Tea in the Sahel


by Mahamat Saleh Haroun


Chad / 1998 / 8mins / Chadian Arabic

A young man returns home where he lives with his parents. Thinking he is alone, he pours whiskey in a teapot to savor his moment without incurring the wrath of his Muslim family. His father comes in and, seeing the teapot, requests a cup. At first surprised by its taste, he seems however to particularly appreciate this variety of tea and drinks several cups. In an advanced state of intoxication, he confides in his son in a way he never has before.

About the Director

Mahamat Saleh Haroun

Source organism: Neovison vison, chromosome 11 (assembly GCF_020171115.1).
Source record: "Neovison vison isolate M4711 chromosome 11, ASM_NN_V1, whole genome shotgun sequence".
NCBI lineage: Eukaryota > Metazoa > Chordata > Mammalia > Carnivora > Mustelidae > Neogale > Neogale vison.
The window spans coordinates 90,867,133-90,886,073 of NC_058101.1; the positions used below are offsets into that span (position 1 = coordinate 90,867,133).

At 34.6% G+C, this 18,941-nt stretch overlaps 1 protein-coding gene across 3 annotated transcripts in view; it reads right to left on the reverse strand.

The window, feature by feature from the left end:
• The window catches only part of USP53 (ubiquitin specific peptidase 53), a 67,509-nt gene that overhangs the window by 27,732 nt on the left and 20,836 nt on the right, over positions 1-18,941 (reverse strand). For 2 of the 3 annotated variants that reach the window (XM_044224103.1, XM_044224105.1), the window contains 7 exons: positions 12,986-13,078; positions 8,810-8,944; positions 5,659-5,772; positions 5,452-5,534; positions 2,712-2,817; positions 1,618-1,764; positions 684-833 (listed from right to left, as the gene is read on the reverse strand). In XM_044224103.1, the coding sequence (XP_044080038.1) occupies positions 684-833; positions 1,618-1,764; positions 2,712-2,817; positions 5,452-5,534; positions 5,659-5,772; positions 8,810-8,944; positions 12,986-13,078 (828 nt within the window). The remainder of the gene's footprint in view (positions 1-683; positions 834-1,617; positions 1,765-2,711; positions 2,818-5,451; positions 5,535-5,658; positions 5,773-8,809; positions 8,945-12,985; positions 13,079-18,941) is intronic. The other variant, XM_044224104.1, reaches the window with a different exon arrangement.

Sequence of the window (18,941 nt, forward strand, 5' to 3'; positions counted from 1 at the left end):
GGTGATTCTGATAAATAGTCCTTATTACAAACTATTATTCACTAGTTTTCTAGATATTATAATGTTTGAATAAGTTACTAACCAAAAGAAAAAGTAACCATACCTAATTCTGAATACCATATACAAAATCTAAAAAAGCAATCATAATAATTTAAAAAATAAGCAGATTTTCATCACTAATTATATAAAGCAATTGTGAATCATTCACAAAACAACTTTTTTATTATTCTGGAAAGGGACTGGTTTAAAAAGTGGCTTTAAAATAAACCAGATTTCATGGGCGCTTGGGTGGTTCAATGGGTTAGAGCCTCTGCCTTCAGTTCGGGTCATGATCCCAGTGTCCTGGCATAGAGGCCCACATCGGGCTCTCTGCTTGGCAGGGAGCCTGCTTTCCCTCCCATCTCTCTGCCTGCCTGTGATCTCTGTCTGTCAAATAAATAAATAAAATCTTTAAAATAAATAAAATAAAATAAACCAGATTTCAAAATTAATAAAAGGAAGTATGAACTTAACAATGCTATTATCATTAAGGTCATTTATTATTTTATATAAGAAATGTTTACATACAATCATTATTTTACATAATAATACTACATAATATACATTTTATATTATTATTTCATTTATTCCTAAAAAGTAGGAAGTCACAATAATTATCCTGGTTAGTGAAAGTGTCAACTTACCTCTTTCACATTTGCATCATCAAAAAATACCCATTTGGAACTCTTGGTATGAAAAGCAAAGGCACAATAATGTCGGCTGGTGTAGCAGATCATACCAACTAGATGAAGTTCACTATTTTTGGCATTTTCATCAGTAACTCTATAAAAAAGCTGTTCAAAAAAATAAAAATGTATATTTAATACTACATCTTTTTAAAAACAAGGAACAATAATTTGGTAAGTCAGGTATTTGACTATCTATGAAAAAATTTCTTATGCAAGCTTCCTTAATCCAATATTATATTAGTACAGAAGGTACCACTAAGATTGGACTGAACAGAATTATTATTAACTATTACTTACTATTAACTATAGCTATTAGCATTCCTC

Mahamat-Saleh Haroun was born in Chad in 1963. He studied film at the Conservatoire Libre du Cinéma in Paris, and went on to study journalism at Bordeaux I.U.T. (Technical Institute). He worked for several years in the press and radio before directing his first film, Maral tanié. He was able to make the film thanks to support from Burkinabé filmmakers of his generation. Bye Bye, Africa received a jury mention at the Venice Film Festival, 1999. Haroun's second feature, Abouna, won best cinematography award at FESPACO, while his third, Daratt, won the Grand Special Jury Prize at the 63rd Venice International Film Festival. The 2010 feature film A Screaming Man won the Jury Prize at the 2010 Cannes Film Festival, making Haroun the first Chadian director to enter, as well as win, an award in the main Cannes competition. In April 2011, it was announced that he would be a member of the jury for the main competition at the 2011 Cannes Film Festival. His 2013 film Grigris was nominated for the Palme d'Or at the 2013 Cannes Film Festival. He served as one of the jury members for the Cinéfondation and short film sections of the 2014 Cannes Film Festival. His 2016 documentary, Hissein Habré, a Chadian Tragedy, about the former Chadian dictator, also premiered at Cannes as well as the New York Film Festival in 2016. Learn More